On Wed, 2007-07-04 at 10:55 +1000, Michael Newton wrote:
> its so that you: "# dont sleep before 1st pid check, or after last"
> ..your version continues to have a final sleep which is not followed
> by a check (in this case, of whether the proc has exited). Thats just
> a delay to no effect.
Light bulb goes on, I see how you're looking at it now - you're
concerned about before _and_ after... (even though after doesn't
matter), I thought you were hung up on _before_ only.
So, in practice, that there extra sleep at the end is not really a
problem, right? Thats the timing-out case - basically, we slept as
long as we allowed for (which is some arbitrary, very long time) -
if theres an extra 0.1 sec sleep after 10/20 seconds, it just does
Take this minimal example, from rc_pcp, when stopping pmcd:
$ECHO $PCP_ECHO_N "Waiting for PMCD to terminate ...""$PCP_ECHO_C"
delay=200 # tenths of a second
while [ $delay -gt 0 ]
_get_pids_by_name pmcd >$tmp.tmp
[ ! -s $tmp.tmp ] && break
delay=`expr $delay - 1`
[ `expr $delay % 10` -ne 0 ] || $ECHO $PCP_ECHO_N
if [ $delay -eq 0 ] # It just WON'T DIE, give up.
There's no initial sleeps obviously. At the end of the day, if we
don't stop pmcd after 20 seconds (and it makes no difference if it
was 20.0, 19.1, or 20.1 seconds, really, after that amount of time
pmcd just ain't stopping) that other 0.1s is noise.
Its worth pointing out that both of your previous patches had bugs,
due to the additional complexity IMO - its just that they were more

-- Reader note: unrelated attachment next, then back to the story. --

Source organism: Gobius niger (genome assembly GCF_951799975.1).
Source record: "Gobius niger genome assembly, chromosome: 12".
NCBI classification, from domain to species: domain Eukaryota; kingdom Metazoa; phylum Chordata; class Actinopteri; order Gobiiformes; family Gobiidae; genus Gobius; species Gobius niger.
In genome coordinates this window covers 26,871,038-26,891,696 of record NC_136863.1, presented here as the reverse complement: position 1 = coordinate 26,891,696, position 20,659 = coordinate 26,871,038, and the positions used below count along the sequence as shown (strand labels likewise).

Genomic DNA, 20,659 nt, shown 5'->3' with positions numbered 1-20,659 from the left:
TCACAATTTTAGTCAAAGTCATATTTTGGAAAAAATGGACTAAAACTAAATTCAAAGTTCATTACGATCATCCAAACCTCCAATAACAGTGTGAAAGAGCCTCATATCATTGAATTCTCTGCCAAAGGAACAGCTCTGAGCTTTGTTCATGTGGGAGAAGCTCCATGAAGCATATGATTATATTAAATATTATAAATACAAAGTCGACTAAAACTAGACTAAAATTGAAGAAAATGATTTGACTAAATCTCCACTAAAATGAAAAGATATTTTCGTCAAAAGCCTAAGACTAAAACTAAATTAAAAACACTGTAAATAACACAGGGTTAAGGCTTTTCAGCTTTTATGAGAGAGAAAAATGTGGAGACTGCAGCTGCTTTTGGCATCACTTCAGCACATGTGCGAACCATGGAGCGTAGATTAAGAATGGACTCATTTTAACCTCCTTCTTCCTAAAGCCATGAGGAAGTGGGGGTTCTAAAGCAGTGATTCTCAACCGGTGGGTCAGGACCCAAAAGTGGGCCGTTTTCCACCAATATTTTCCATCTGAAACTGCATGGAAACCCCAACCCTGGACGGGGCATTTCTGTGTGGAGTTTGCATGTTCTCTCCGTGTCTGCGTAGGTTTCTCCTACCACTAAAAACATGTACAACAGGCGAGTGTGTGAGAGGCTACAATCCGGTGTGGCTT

complex and thus more likely to have something wrong, whereas this
other way is almost too simple to have anything go wrong (heh, heh,
heh - famous last words! but zero bugs found so far...).
> arguably using a special purpose $gone is more robust from a
> maintenance PoV.
My way of looking at it is "implement things with the minimum of
state variables necessary" - this prevents the kind of accidentally-
using-the-wrong variable bugs that your earlier patches both had.
> or you'll just back it out (or find another solution) if he tells you
> it was actually achieving something?
He's away - I'll run with it for awhile, see if anything happens
(which seems unlikely), and ask if he remembers anything when he
returns. This way (having it in my tree) I make sure I don't
forget about it too.
ps: email is a shitty communication channel for this sort of
discussion - any interest in a public pcp IRC channel on one of
the open source networks? I've started looking into setting that
up, it works really well for #xfs on freenode.net.